The Price of Capitalism
In 1791, when Pierre Charles L’Enfant laid out the nation’s capital, he had no way of knowing that skyscrapers would one day threaten his creation. More than two centuries later, however, the sanctity of Washington’s ceremonial heart is under assault. A developer-driven plan to erect two high-rises just across the Potomac River in Rosslyn, Virginia, is striking at democracy’s symbolic soul.
The villain, for those who see one, is capitalism, a force as fixed in the national psyche as democracy itself. The victim is the National Mall, a priceless landscape visited by millions. Thanks to the District of Columbia’s height limit—130 feet—the Mall has yet to be eclipsed by a backdrop of skyscrapers with corporate logos and bright lights. Now the mid-rise burg across the river, known mostly as a commuter throughway, is aspiring to become Manhattan on the Potomac. Or maybe Dubai. The project raises questions as old as states’ rights: Should a Virginia locality’s desire to assert itself with a signature “gateway” trump the good of the national capital? Or, with boundaries between city and suburb blurred by daily living, should an educated regional observer, such as the National Capital Planning Commission, be given enough power to put on the brakes?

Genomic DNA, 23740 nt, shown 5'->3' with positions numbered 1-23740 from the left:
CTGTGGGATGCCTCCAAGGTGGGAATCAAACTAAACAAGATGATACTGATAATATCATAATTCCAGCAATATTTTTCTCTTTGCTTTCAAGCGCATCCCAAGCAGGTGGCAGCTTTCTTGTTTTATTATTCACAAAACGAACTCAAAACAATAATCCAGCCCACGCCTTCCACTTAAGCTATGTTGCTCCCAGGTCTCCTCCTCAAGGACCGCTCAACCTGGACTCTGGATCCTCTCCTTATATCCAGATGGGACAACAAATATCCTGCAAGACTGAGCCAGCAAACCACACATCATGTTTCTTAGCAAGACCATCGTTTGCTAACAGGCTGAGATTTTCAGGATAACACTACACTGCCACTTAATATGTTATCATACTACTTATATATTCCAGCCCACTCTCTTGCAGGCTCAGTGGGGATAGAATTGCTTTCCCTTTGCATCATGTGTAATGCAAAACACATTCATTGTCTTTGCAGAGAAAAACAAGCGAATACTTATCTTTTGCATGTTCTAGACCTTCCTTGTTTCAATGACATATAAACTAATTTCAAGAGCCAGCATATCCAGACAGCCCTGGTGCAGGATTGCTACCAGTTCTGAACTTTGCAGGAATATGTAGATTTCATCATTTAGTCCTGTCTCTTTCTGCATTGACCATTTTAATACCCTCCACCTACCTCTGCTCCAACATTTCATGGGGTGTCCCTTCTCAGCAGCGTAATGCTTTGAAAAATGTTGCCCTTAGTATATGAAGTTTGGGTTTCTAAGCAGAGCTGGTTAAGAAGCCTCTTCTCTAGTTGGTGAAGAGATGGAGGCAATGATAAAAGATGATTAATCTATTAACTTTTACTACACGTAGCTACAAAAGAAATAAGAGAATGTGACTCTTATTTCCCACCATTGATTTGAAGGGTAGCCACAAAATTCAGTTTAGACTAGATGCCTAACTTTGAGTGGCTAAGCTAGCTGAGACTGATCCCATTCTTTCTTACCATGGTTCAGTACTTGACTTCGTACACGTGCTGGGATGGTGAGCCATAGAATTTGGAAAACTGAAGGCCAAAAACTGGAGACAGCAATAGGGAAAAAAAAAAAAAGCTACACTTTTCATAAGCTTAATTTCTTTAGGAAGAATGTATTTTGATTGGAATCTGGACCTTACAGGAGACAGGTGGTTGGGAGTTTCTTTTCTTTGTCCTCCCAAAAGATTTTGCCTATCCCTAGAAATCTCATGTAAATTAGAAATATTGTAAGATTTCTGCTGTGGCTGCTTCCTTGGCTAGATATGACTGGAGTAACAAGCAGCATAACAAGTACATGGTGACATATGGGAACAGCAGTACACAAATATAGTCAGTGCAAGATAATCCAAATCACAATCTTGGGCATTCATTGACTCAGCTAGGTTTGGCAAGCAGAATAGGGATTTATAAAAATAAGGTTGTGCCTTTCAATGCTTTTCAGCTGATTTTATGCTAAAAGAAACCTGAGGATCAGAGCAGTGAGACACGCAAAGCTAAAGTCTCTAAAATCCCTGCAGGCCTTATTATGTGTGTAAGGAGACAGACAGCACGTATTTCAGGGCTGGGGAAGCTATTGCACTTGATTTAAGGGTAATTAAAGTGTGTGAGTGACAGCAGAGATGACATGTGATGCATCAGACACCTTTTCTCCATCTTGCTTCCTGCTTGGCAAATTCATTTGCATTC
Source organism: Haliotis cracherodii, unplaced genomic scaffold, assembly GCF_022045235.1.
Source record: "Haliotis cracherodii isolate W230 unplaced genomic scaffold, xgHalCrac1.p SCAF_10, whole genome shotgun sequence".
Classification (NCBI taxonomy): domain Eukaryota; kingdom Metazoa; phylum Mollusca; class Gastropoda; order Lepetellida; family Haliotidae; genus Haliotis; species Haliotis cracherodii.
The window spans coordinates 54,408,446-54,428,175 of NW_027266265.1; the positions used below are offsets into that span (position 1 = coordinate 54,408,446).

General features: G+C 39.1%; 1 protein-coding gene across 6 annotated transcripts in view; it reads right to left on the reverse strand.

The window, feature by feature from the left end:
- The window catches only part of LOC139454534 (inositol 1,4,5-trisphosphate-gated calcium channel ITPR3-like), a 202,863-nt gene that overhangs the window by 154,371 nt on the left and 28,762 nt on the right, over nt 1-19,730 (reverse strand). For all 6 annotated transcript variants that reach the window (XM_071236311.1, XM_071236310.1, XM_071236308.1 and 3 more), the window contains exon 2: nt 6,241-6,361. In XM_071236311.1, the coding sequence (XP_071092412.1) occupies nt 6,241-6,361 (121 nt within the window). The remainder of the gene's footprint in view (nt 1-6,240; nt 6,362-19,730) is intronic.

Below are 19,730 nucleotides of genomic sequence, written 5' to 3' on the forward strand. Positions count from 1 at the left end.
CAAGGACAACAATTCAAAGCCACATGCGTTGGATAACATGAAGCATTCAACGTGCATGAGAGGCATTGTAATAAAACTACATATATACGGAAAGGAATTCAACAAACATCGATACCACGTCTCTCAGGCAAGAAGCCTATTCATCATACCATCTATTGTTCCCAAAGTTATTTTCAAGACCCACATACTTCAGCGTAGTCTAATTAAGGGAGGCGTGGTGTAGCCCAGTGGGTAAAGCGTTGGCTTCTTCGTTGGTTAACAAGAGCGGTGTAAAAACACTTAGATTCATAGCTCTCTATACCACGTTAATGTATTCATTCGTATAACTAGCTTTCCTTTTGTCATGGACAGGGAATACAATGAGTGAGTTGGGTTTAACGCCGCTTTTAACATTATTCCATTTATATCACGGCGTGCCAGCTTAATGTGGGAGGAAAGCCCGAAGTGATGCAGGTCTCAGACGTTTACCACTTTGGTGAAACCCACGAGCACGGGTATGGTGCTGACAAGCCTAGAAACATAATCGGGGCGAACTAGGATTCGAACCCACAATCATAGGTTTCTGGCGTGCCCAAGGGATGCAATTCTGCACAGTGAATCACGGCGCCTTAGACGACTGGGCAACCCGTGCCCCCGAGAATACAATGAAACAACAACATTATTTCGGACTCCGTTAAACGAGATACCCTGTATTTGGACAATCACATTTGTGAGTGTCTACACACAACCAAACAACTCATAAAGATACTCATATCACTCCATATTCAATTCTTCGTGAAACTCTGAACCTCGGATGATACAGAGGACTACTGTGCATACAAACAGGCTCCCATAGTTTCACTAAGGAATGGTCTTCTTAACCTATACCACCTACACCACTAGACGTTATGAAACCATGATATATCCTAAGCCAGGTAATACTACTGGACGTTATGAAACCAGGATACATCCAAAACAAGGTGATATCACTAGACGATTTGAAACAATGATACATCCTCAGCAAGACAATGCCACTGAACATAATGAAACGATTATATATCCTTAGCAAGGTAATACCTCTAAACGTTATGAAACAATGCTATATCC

JBG Companies, the developer, got a go-ahead in May from Arlington County to construct a complex known as Rosslyn Central Place. At 30 and 31 stories, the towers hardly register on a global yardstick. And if Rosslyn were anywhere else, the design by Beyer Blinder Belle might generate applause for fostering smart growth. But here the wave of high-rises would be the tallest in the capital region, towering over the nearest neighbors by at least 76 feet.